Civil Liberty Concerns Could Become a Factor in Grants to State Fusion Centers

By Matthew Harwood

In response to past incidents of improper intelligence collection efforts directed against legal U.S. groups, the Department of Homeland Security (DHS) has reemphasized its commitment to civil liberties and privacy protections, including creating a possible connection between those policies and grant awards at the state and local level.

Yesterday’s revelation that the Department of Homeland Security (DHS) gathered intelligence in 2007 on the Chicago-based Nation of Islam group again raised the specter of civil rights violations in the name of homeland security. 
To its credit, DHS discovered the intelligence gathering violations and acted swiftly to remedy the situations. “Hours after the report was issued in 2007, officials recalled it, deciding it violated intelligence rules against collecting or disseminating information on U.S. citizens,” reported the Associated Press in the Chicago Sun-Times.
While the incident highlights the importance of having protections in place, it also calls for a closer look at how those not abiding by civil liberty restrictions will be held accountable—an issue that Security Management was exploring even before the latest news broke.
One concern is that much intelligence collection and analysis happens at the local, state, and regional levels at fusion centers where the actors may not be under the direct purview of DHS.
Fusion centers began after the 9-11 attacks as a grassroots effort within cities, regions, and states to share information to prevent terrorist attacks. They bring together law enforcement and intelligence personnel from state, local, and federal government into one building to collect, analyze, vet, and disseminate intelligence to first responders on the ground as well as up the federal chain. The centers are considered one key post-9-11 response to help law enforcement "connect the dots" and disrupt terrorist plots before an attack can occur.
Domestic Surveillance Fears
Civil libertarians have been suspicious of fusion centers since their creation, fearing a return to the days of COINTELPRO, a secret FBI surveillance program of American radicals from the mid-1950s until the early-1970s. Critics, however, never had evidence to support such fears. That changed in the winter of 2009 when two leaked intelligence reports issued by fusion centers in Missouri and Texas cast suspicion on fringe groups associated with the far left and the far right. The February strategic report from the Missouri Intelligence Analysis Center (MIAC)  described the resurgence of the modern militia movement and fueled outrage by conflating support for former presidential candidates Rep. Ron Paul and former congressman Bob Barr with support for right-wing militias.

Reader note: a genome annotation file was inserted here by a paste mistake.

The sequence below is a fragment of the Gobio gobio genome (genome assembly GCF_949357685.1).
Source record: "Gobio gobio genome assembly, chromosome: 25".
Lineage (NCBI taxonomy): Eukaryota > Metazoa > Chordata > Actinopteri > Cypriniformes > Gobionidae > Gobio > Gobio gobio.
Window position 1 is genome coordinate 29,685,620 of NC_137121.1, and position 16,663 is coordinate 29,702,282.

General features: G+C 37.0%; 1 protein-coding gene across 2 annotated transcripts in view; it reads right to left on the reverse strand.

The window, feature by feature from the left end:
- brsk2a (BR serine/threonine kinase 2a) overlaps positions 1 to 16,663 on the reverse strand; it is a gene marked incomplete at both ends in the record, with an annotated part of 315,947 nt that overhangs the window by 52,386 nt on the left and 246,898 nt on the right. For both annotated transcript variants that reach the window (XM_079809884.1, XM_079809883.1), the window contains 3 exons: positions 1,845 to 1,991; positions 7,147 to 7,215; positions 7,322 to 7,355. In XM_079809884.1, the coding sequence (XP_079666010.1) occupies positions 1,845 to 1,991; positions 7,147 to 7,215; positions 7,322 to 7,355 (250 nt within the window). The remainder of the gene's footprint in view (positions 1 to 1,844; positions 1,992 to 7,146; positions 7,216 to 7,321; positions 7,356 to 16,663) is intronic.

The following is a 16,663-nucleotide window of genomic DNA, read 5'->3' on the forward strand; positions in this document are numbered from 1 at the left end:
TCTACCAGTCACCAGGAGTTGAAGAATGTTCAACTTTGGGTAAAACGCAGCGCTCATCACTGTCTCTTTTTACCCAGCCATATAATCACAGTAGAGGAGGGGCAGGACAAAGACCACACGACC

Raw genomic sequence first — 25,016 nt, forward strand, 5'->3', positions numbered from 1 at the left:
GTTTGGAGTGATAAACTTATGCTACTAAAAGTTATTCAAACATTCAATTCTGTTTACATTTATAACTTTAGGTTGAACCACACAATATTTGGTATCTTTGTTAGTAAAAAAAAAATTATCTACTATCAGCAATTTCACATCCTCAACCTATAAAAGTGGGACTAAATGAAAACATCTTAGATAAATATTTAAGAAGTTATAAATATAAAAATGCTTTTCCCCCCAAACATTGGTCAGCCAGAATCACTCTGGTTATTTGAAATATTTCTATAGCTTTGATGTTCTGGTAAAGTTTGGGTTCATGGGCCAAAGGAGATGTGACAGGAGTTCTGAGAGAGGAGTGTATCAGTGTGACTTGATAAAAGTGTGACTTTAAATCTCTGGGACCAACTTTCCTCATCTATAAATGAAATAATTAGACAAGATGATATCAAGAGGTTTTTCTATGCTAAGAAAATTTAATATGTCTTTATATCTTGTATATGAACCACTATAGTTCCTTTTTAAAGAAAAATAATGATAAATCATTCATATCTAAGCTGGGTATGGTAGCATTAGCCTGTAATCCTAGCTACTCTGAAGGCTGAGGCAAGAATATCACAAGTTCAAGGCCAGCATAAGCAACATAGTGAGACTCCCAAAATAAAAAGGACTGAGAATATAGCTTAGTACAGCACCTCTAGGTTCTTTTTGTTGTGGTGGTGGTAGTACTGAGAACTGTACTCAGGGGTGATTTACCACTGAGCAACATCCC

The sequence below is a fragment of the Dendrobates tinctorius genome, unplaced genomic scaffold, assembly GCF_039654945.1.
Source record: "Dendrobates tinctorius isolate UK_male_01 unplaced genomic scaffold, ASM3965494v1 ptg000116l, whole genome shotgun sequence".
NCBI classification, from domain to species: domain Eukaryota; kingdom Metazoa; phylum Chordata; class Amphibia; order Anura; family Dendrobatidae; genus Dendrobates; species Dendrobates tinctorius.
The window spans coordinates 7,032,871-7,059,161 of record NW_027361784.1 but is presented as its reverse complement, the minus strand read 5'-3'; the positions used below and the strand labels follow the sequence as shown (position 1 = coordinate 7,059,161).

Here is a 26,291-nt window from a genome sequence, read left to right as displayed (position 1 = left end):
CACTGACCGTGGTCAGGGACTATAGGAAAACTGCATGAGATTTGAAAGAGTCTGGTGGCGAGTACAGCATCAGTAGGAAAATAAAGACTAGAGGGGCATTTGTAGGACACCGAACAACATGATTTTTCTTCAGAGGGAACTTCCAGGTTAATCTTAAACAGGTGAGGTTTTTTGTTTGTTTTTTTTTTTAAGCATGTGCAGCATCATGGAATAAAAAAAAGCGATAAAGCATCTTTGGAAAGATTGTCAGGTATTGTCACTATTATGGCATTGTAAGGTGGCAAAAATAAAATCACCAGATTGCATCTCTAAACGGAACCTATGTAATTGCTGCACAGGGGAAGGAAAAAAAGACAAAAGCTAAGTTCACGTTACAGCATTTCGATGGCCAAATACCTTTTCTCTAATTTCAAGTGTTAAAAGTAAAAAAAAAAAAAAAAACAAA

Also in February, the North Central Texas Fusion System (NCTFS) issued a "prevention awareness bulletin" telling police officers that certain elements of the Muslim-American community are attempting to institute Islamic law that "could ultimately change American life and laws." The report also alleged that anti-war leftist groups were aiding Islamic extremist groups in an effort to end what they see as U.S. imperialism in the Middle East.
"Given the stated objectives of these lobbying groups and the secretive activities of radical Islamic organizations," the report stated, "it is imperative for law enforcement officers to report these types of activities to identify potential underlying trends emerging in the North Central Texas region."
The American Civil Liberties Union (ACLU) decried the leaked NCTFS report.
“The idea that the tolerance advocated by the groups being targeted would be treated as a menace to American security demonstrates a disregard for civil liberties and a disdain for democracy itself," Caroline Fredrickson, director of the ACLU Washington Legislative Office, said in a statement. "The kind of indiscriminate and unlawful investigations this bulletin calls for always results in a chilling effect on free speech and association.”
A little more than a month later, the DHS Office of Intelligence and Analysis (I&A)—which provides intelligence support to state-based fusion centers—came under a firestorm of criticism for producing an internal threat assessment on rightwing extremism. The report identified returning veterans from the wars in Afghanistan and Iraq as possible terrorist recruits, much like former veteran Timothy McVeigh, the Oklahoma City bomber. The report speculated that right-wing extremists might target returning soldiers for radicalization to exploit and harness their military knowledge and skills.The report was quickly recalled from state and local law enforcement and pulled by Secretary of Homeland Security Janet Napolitano in May.
And yesterday came the aforementioned revelations about intelligence collection on the Nation of Islam, which was discovered when the ACLU and the Electronic Frontier Foundation obtained documents through a Freedom of Information Act request. In addition to the 2007 incident, there was documentation that in 2008, I&A also improperly collected and retained information on a Muslim conference in Georgia and its intended speakers, some of whom were U.S. citizens, despite no links to terrorism. In that case, as in the 2007 incident before it, I&A policed itself by deleting or destroying the information collected on the Muslim conference and its American speakers.

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